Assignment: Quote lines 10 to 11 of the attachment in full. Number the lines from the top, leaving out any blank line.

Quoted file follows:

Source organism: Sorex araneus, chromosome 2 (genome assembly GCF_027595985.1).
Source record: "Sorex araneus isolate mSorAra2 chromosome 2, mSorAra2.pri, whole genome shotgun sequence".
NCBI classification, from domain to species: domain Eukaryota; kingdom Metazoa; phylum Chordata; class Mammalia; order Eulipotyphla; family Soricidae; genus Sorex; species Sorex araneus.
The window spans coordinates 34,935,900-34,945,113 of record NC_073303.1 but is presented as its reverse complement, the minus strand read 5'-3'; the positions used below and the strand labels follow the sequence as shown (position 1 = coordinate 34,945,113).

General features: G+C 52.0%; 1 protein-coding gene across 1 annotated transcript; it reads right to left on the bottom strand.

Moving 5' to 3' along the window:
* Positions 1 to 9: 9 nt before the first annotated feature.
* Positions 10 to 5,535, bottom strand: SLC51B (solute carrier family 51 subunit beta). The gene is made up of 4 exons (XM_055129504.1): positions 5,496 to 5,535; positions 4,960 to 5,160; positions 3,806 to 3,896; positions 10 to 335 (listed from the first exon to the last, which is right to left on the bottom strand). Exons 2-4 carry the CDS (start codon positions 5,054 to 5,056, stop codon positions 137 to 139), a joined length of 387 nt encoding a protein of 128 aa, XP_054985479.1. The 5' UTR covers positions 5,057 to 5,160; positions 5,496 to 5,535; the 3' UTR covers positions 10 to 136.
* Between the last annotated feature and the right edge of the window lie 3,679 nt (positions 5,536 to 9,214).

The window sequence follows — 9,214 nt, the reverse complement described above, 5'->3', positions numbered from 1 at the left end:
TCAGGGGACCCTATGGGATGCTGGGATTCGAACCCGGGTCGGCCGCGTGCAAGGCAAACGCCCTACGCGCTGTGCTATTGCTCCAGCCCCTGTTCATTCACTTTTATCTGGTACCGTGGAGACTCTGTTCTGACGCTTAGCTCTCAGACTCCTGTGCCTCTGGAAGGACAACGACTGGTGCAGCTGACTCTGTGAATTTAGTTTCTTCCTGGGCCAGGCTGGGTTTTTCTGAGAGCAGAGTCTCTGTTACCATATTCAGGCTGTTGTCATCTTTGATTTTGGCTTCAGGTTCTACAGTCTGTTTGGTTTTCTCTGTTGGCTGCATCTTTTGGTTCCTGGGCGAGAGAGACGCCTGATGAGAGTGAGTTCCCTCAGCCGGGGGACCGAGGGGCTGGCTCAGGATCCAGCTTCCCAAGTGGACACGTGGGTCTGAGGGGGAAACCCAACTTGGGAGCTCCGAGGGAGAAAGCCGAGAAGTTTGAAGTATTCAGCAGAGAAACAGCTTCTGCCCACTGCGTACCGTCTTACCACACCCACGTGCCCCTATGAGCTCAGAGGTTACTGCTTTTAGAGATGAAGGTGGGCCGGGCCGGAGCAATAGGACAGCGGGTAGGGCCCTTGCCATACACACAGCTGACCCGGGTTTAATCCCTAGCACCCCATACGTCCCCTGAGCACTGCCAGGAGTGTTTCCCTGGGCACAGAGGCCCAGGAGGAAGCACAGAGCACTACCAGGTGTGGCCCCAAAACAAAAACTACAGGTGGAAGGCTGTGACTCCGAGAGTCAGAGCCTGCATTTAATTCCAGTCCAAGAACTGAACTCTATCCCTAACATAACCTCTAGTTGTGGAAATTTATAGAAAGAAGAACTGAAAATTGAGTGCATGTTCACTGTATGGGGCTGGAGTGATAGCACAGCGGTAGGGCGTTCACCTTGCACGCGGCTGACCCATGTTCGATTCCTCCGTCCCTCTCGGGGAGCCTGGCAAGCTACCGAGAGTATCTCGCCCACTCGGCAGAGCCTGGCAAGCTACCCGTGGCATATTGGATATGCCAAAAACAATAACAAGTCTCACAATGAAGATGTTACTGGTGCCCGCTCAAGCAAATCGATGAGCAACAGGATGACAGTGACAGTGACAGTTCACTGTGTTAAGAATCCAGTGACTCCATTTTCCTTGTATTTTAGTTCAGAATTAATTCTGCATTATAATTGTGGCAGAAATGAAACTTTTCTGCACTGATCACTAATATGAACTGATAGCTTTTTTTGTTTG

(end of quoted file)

The window sequence follows — 9,214 nt, the reverse complement described above, 5'->3', positions numbered from 1 at the left end:
TCAGGGGACCCTATGGGATGCTGGGATTCGAACCCGGGTCGGCCGCGTGCAAGGCAAACGCCCTACGCGCTGTGCTATTGCTCCAGCCCCTGTTCATTCACTTTTATCTGGTACCGTGGAGACTCTGTTCTGACGCTTAGCTCTCAGACTCCTGTGCCTCTGGAAGGACAACGACTGGTGCAGCTGACTCTGTGAATTTAGTTTCTTCCTGGGCCAGGCTGGGTTTTTCTGAGAGCAGAGTCTCTGTTACCATATTCAGGCTGTTGTCATCTTTGATTTTGGCTTCAGGTTCTACAGTCTGTTTGGTTTTCTCTGTTGGCTGCATCTTTTGGTTCCTGGGCGAGAGAGACGCCTGATGAGAGTGAGTTCCCTCAGCCGGGGGACCGAGGGGCTGGCTCAGGATCCAGCTTCCCAAGTGGACACGTGGGTCTGAGGGGGAAACCCAACTTGGGAGCTCCGAGGGAGAAAGCCGAGAAGTTTGAAGTATTCAGCAGAGAAACAGCTTCTGCCCACTGCGTACCGTCTTACCACACCCACGTGCCCCTATGAGCTCAGAGGTTACTGCTTTTAGAGATGAAGGTGGGCCGGGCCGGAGCAATAGGACAGCGGGTAGGGCCCTTGCCATACACACAGCTGACCCGGGTTTAATCCCTAGCACCCCATACGTCCCCTGAGCACTGCCAGGAGTGTTTCCCTGGGCACAGAGGCCCAGGAGGAAGCACAGAGCACTACCAGGTGTGGCCCCAAAACAAAAACTACAGGTGGAAGGCTGTGACTCCGAGAGTCAGAGCCTGCATTTAATTCCAGTCCAAGAACTGAACTCTATCCCTAACATAACCTCTAGTTGTGGAAATTTATAGAAAGAAGAACTGAAAATTGAGTGCATGTTCACTGTATGGGGCTGGAGTGATAGCACAGCGGTAGGGCGTTCACCTTGCACGCGGCTGACCCATGTTCGATTCCTCCGTCCCTCTCGGGGAGCCTGGCAAGCTACCGAGAGTATCTCGCCCACTCGGCAGAGCCTGGCAAGCTACCCGTGGCATATTGGATATGCCAAAAACAATAACAAGTCTCACAATGAAGATGTTACTGGTGCCCGCTCAAGCAAATCGATGAGCAACAGGATGACAGTGACAGTGACAGTTCACTGTGTTAAGAATCCAGTGACTCCATTTTCCTTGTATTTTAGTTCAGAATTAATTCTGCATTATAATTGTGGCAGAAATGAAACTTTTCTGCACTGATCACTAATATGAACTGATAGCTTTTTTTGTTTG